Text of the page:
Original Source: FD (FAIR DISCLOSURE) WIRE
STEPHEN FORSHAW, VP PUBLIC AFFAIRS, SINGAPORE AIRLINES: Ladies and gentlemen good afternoon. My name's Stephen Forshaw, the vice president of public affairs for Singapore Airlines. And welcome to the presentation of the Singapore Airlines Group's results for the full financial year 2006/07.
Today's proceedings are being webcast as usual so when we get to the question and answer session if I could just ask you to identify your name and organization and also wait for the microphone for the benefit of those who are watching on the web.
Can I also ask you to turn your mobile phones off or to silent and please don't be making or taking phone calls during the proceedings this afternoon.
The format for the briefing this afternoon is that the chief executive officer, Mr. Chew Choon Seng will make some opening remarks about the Group's results. Mr. Chan Hon Chew, the senior vice president of finance for the organization will follow that up with some more detail and then Mr. Chew will come back to give you some comments on the overview and outlook for the future. And then we'll move to a question and answer session.
So without further ado I'd now like to introduce Mr. Chew to you.
CHEW CHOON SENG, CEO, SINGAPORE AIRLINES: Good evening friends and colleagues and thank you for giving up part of your Friday evening to join us here for a presentation of our financial results for the 12 months ended March 2007.
Firstly Group revenue for the 12 months came up to SGD14.5 billion. As you can see it is the highest ever that we have achieved. This represented a growth of 8.6% and that was ahead of the compound annual growth rate over the five -- plus five years of about 8.4. The 8.4% CAGR for the five year period of costs takes into account the higher growth in FY2005 after the year of SARS that was FY2004.
On the expenditure side inevitably it was also one of the highest in the -- or rather it was the highest as well in the same series, up 8.7%. And the five year CAGR 7.7%. So thanks to high jet fuel prices Group expenditure grew faster than the five year average.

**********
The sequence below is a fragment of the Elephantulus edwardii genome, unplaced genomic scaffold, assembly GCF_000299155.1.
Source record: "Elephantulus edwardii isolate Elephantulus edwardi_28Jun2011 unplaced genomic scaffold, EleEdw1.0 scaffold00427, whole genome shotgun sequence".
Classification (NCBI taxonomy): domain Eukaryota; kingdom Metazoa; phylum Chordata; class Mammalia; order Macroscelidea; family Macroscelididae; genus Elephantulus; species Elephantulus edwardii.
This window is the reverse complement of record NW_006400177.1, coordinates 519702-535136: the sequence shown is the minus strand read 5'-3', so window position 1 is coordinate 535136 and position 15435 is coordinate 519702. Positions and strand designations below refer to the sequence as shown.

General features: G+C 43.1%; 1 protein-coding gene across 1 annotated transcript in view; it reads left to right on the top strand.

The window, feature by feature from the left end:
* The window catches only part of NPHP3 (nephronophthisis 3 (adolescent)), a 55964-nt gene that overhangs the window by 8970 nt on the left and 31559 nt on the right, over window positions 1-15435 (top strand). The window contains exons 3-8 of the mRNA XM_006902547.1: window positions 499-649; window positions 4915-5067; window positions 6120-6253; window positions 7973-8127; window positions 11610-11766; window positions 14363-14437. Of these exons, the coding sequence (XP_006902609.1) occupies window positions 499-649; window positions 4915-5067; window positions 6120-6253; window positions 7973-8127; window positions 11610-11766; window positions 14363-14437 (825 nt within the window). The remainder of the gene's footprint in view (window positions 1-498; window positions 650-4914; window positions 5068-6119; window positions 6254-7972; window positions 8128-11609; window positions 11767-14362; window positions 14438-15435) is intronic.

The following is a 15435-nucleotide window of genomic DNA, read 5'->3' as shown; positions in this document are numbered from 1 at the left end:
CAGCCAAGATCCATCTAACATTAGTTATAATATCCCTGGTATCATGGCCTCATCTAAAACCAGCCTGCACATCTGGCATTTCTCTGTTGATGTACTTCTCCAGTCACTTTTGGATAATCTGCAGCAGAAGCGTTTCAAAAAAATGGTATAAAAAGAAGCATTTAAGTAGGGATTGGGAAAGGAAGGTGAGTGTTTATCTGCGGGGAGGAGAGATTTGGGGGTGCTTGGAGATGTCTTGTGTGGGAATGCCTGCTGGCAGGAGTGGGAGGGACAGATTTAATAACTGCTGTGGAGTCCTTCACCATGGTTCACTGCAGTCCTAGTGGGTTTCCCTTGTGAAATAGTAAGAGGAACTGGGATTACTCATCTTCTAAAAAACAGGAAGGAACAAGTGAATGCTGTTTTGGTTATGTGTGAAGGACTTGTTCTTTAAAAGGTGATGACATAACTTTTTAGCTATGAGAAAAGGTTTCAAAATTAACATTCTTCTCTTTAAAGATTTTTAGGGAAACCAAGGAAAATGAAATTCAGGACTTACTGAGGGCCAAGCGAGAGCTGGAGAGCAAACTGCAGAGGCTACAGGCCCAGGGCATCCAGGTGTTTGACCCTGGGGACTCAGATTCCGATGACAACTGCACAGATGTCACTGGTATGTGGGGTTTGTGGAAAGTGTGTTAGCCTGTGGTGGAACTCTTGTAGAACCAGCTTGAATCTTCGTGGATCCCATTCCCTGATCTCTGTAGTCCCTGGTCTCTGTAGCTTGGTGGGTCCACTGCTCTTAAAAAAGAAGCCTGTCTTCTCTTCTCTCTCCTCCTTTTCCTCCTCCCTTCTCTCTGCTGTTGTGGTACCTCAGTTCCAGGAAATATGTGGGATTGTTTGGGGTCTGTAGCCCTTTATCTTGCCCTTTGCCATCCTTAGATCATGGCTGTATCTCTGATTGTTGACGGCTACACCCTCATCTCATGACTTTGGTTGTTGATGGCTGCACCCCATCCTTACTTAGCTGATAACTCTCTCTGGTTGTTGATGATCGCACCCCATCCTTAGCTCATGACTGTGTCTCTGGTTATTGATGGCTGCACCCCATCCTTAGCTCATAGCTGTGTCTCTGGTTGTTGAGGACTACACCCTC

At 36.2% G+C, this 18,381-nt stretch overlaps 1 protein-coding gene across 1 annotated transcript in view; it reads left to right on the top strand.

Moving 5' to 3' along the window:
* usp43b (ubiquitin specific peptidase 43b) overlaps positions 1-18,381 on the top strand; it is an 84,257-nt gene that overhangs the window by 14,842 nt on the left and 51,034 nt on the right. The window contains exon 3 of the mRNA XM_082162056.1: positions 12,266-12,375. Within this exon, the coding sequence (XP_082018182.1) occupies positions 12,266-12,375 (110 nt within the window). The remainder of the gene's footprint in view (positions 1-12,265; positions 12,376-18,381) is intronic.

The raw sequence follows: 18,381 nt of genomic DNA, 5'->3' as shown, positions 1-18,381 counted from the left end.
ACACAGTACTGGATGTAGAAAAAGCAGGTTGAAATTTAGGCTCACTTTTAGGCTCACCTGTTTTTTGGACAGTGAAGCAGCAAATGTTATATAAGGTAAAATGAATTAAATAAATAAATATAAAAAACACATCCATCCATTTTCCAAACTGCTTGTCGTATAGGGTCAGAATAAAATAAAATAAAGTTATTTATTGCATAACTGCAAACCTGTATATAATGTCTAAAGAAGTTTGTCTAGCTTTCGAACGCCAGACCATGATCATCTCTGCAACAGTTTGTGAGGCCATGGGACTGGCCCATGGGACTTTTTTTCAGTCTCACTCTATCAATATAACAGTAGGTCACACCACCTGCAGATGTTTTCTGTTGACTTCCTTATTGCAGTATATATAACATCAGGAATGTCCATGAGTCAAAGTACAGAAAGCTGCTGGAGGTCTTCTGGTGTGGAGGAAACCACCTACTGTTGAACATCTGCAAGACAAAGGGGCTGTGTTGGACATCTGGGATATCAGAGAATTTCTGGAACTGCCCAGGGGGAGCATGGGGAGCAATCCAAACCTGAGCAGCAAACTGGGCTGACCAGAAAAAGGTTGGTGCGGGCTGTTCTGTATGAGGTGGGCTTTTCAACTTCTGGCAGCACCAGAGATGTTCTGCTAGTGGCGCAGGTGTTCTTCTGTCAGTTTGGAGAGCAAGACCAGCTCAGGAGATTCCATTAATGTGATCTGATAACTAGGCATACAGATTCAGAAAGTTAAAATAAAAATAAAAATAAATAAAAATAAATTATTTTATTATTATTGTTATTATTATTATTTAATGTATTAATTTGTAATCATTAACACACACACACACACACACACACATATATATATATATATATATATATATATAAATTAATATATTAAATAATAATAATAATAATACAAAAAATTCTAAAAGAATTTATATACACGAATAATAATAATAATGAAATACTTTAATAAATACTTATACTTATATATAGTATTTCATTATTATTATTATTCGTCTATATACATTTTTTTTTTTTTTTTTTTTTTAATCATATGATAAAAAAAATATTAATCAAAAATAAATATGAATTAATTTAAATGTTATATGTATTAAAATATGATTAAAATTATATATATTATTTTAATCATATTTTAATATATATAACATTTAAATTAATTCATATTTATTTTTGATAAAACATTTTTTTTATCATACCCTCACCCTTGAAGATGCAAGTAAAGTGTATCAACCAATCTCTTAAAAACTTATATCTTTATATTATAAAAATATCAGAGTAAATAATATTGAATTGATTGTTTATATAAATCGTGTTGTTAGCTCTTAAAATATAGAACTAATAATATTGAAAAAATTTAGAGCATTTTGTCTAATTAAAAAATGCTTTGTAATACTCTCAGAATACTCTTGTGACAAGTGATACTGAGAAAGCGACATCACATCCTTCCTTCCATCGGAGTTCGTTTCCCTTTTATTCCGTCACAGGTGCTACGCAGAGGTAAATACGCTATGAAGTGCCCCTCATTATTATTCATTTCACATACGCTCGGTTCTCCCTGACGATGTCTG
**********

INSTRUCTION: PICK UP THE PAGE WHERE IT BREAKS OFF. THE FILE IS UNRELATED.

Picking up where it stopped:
Operating profit for the Group, for the year, came in at SGD1,314 million; a year-on-year improvement of 8.3%. And behind on a five year average but then again the five year average is boosted by the early years being depressed.
If we take a look at how we came to the Group operating profit, this was the figure recorded last year SGD1,213 million. There was an improvement in operating revenue as a result of higher loads as well as improved yields, that added SGD1.15 billion. However in fuel expenditure we gave back SGD677 million. This was as a result of higher fuel prices and to a very small extent because of higher volume that was consumed.
Expenditure ex-fuel also went up but by a lesser amount of only SGD375 million. So you put all those things together plus SGD1,153 million less SGD677 million, less SGD375 million. We added on SGD101 million at the Group operating level in terms of profit.
Move on to an analysis of the big item, fuel expenditure. As you can see it's a record high for 12 months, nearly SGD5 billion, SGD4.9 billion to be exact and that was year-on-year an increase of 16%. But that was less than the five year average of 27%, so fuel prices really have shot up in the last three years.
Ex-fuel, we have done reasonably a good job despite a bigger operating base. As you can see from this depiction our ex-fuel expenses have been around the SGD8 billion mark; up only 4.8%. Much less than the rate at which revenue grew. Five year average of course only 1%.
Move on. In terms of our contribution by the Group's principal operating units. The parent airline company turned in a strong performance and in fact underpin the Group's operating numbers. The parent airline SIA's share of Group profits, operating profits went from 53% to 78%, up 24.5 points. Debt for SIA Cargo conversely took a tumble; from a contribution the previous year of 14.3% it went into a situation where it actually entered minus territory for the full 12 months and dragged profits down by 2.5% in terms of its stake of the pie.
SATS Group's contribution down 3.5 points form 15.2% to 11.7% and the engineering company's contribution came down relatively from 11.1% to 3.3%. But it should not detract from both sets and EC's contribution, the main takeaway from this is really that the underlying strong or benign revenue environment that the passenger airline was fortunate enough to be operating in really underpins its operating performance.
In terms of Group net profit, after taking in non-operating surpluses, exceptional items and a tax write back would give this picture. In 2006, bottom line profit attributable to equity holders was SGD1,241 million. This year as you have seen, operating profit went up SGD101 million, so we add SGD101 million to that. Non-op surpluses mainly from surplus on disposal of aircraft and others like spares and so …